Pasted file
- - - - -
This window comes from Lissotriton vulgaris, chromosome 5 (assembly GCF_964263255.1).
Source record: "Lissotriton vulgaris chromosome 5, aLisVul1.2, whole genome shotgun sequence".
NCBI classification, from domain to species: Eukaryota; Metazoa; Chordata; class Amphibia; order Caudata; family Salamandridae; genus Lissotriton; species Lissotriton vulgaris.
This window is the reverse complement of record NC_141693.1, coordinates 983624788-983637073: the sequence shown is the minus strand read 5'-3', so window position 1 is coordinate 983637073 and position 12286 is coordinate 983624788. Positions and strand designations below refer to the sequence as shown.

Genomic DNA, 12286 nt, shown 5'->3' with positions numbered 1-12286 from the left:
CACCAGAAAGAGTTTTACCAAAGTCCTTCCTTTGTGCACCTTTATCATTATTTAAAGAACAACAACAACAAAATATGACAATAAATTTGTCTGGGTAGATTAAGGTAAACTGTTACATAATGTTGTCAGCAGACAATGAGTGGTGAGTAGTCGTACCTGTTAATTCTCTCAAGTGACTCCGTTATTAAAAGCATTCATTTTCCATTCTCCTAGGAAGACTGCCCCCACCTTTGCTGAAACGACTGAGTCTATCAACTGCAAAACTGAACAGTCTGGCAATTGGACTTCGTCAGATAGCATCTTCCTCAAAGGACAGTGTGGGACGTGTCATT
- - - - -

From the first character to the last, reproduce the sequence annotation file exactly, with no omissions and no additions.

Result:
This window comes from Lissotriton vulgaris, chromosome 5 (assembly GCF_964263255.1).
Source record: "Lissotriton vulgaris chromosome 5, aLisVul1.2, whole genome shotgun sequence".
NCBI classification, from domain to species: Eukaryota; Metazoa; Chordata; class Amphibia; order Caudata; family Salamandridae; genus Lissotriton; species Lissotriton vulgaris.
This window is the reverse complement of record NC_141693.1, coordinates 983624788-983637073: the sequence shown is the minus strand read 5'-3', so window position 1 is coordinate 983637073 and position 12286 is coordinate 983624788. Positions and strand designations below refer to the sequence as shown.

Genomic DNA, 12286 nt, shown 5'->3' with positions numbered 1-12286 from the left:
CACCAGAAAGAGTTTTACCAAAGTCCTTCCTTTGTGCACCTTTATCATTATTTAAAGAACAACAACAACAAAATATGACAATAAATTTGTCTGGGTAGATTAAGGTAAACTGTTACATAATGTTGTCAGCAGACAATGAGTGGTGAGTAGTCGTACCTGTTAATTCTCTCAAGTGACTCCGTTATTAAAAGCATTCATTTTCCATTCTCCTAGGAAGACTGCCCCCACCTTTGCTGAAACGACTGAGTCTATCAACTGCAAAACTGAACAGTCTGGCAATTGGACTTCGTCAGATAGCATCTTCCTCAAAGGACAGTGTGGGACGTGTCATT